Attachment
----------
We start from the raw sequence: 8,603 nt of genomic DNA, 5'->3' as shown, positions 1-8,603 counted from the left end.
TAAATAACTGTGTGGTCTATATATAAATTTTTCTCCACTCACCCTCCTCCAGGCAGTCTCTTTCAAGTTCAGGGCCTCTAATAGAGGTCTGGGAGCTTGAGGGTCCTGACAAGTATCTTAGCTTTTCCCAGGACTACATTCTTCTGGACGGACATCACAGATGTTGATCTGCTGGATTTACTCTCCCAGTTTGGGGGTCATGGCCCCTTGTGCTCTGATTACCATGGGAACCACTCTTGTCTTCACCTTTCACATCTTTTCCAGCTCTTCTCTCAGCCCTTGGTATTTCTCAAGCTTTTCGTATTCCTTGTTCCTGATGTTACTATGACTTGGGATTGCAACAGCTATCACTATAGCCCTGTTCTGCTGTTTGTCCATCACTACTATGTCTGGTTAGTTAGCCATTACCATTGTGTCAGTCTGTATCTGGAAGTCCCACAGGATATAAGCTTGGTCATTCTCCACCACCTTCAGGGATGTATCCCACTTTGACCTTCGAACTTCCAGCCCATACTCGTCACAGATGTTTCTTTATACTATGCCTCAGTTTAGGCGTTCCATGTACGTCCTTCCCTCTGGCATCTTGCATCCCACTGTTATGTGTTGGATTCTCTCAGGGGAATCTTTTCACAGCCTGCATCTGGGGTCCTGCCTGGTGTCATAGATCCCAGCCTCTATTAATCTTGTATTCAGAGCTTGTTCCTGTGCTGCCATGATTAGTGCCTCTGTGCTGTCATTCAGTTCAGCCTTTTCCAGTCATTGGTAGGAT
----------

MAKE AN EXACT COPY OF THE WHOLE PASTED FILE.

We start from the raw sequence: 8,603 nt of genomic DNA, 5'->3' as shown, positions 1-8,603 counted from the left end.
TAAATAACTGTGTGGTCTATATATAAATTTTTCTCCACTCACCCTCCTCCAGGCAGTCTCTTTCAAGTTCAGGGCCTCTAATAGAGGTCTGGGAGCTTGAGGGTCCTGACAAGTATCTTAGCTTTTCCCAGGACTACATTCTTCTGGACGGACATCACAGATGTTGATCTGCTGGATTTACTCTCCCAGTTTGGGGGTCATGGCCCCTTGTGCTCTGATTACCATGGGAACCACTCTTGTCTTCACCTTTCACATCTTTTCCAGCTCTTCTCTCAGCCCTTGGTATTTCTCAAGCTTTTCGTATTCCTTGTTCCTGATGTTACTATGACTTGGGATTGCAACAGCTATCACTATAGCCCTGTTCTGCTGTTTGTCCATCACTACTATGTCTGGTTAGTTAGCCATTACCATTGTGTCAGTCTGTATCTGGAAGTCCCACAGGATATAAGCTTGGTCATTCTCCACCACCTTCAGGGATGTATCCCACTTTGACCTTCGAACTTCCAGCCCATACTCGTCACAGATGTTTCTTTATACTATGCCTCAGTTTAGGCGTTCCATGTACGTCCTTCCCTCTGGCATCTTGCATCCCACTGTTATGTGTTGGATTCTCTCAGGGGAATCTTTTCACAGCCTGCATCTGGGGTCCTGCCTGGTGTCATAGATCCCAGCCTCTATTAATCTTGTATTCAGAGCTTGTTCCTGTGCTGCCATGATTAGTGCCTCTGTGCTGTCATTCAGTTCAGCCTTTTCCAGTCATTGGTAGGAT